Asynchronous Stochastic Gradient Descent google
Distributed machine learning has been widely studied in the literature to scale up machine learning model training in the presence of an ever-increasing amount of data. We study distributed machine learning from another perspective, where the information about the training same samples are inherently decentralized and located on different parities. We propose an asynchronous stochastic gradient descent (SGD) algorithm for such a feature distributed machine learning (FDML) problem, to jointly learn from decentralized features, with theoretical convergence guarantees under bounded asynchrony. Our algorithm does not require sharing the original feature data or even local model parameters between parties, thus preserving a high level of data confidentiality. We implement our algorithm for FDML in a parameter server architecture. We compare our system with fully centralized training (which violates data locality requirements) and training only based on local features, through extensive experiments performed on a large amount of data from a real-world application, involving 5 million samples and $8700$ features in total. Experimental results have demonstrated the effectiveness and efficiency of the proposed FDML system. …

Preference-Informed Individual Fairness (PIIF) google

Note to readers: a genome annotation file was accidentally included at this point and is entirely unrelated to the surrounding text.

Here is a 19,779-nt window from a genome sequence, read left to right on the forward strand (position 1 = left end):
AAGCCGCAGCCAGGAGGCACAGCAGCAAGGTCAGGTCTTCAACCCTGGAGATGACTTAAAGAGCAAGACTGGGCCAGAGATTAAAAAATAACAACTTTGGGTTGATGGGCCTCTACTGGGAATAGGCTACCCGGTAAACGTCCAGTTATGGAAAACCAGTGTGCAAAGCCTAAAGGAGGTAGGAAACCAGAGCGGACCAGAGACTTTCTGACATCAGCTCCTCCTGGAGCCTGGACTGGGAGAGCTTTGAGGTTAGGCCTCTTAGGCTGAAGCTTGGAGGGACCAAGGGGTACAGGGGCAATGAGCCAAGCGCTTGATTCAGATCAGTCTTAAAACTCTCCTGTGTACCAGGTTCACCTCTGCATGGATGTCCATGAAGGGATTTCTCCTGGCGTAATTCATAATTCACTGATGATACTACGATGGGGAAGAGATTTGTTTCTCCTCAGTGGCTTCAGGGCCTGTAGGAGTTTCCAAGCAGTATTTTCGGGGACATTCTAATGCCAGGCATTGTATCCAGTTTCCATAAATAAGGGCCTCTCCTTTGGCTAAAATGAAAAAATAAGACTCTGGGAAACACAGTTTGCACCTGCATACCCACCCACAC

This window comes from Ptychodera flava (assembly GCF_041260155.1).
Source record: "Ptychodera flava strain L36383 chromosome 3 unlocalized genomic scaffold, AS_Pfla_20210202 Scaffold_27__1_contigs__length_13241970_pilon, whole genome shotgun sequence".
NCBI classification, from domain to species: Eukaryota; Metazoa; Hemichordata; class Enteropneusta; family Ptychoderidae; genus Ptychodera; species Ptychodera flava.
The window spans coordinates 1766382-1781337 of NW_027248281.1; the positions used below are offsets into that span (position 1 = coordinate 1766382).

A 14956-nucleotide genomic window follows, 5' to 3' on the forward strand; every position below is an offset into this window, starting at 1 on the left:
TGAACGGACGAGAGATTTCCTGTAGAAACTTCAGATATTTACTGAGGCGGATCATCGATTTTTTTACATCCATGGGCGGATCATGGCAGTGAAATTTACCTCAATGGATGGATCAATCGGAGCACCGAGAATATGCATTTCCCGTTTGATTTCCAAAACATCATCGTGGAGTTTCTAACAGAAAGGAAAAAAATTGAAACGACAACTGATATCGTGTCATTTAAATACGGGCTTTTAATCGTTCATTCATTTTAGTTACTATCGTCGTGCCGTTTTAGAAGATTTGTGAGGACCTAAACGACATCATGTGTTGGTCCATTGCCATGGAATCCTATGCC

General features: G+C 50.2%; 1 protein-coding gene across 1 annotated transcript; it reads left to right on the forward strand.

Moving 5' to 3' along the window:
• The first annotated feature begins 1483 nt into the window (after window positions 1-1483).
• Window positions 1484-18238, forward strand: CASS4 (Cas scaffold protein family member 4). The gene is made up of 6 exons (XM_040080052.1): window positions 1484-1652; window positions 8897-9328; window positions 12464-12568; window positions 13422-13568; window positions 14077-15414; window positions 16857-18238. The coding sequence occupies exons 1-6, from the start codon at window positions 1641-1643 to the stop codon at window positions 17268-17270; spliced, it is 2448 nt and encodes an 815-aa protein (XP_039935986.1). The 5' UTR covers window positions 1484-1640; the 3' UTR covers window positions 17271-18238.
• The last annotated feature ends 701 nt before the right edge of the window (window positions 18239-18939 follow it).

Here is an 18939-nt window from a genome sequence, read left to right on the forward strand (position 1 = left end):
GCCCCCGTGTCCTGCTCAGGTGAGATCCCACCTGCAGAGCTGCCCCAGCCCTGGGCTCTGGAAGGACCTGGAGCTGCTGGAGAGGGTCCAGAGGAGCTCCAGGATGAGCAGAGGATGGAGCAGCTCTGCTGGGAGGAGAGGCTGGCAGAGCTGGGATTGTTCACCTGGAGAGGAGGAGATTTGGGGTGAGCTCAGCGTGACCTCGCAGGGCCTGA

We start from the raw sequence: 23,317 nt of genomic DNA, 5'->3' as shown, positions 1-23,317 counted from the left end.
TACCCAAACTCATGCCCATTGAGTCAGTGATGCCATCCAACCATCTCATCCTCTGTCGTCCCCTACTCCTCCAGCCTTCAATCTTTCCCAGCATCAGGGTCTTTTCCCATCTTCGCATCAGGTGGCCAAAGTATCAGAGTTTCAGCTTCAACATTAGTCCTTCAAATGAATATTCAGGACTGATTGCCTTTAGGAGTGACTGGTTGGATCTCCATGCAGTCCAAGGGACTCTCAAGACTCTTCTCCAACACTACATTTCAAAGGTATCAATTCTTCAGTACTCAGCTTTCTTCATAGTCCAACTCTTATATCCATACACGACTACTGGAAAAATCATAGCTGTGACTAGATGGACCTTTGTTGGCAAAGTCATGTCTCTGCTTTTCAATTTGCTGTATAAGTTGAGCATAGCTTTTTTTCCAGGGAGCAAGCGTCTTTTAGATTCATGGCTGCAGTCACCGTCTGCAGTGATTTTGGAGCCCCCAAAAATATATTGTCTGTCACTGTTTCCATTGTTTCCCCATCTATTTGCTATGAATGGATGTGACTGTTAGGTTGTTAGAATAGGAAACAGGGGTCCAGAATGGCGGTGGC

As algorithms are increasingly used to make important decisions pertaining to individuals, algorithmic discrimination is becoming a prominent concern. The seminal work of Dwork et al. [ITCS 2012] introduced the notion of individual fairness (IF): given a task-specific similarity metric, every pair of similar individuals should receive similar outcomes. In this work, we study fairness when individuals have diverse preferences over the possible outcomes. We show that in such settings, individual fairness can be too restrictive: requiring individual fairness can lead to less-preferred outcomes for the very individuals that IF aims to protect (e.g. a protected minority group). We introduce and study a new notion of preference-informed individual fairness (PIIF), a relaxation of individual fairness that allows for outcomes that deviate from IF, provided the deviations are in line with individuals’ preferences. We show that PIIF can allow for solutions that are considerably more beneficial to individuals than the best IF solution. We further show how to efficiently optimize any convex objective over the outcomes subject to PIIF, for a rich class of individual preferences. Motivated by fairness concerns in targeted advertising, we apply this new fairness notion to the multiple-task setting introduced by Dwork and Ilvento [ITCS 2019]. We show that, in this setting too, PIIF can allow for considerably more beneficial solutions, and we extend our efficient optimization algorithm to this setting. …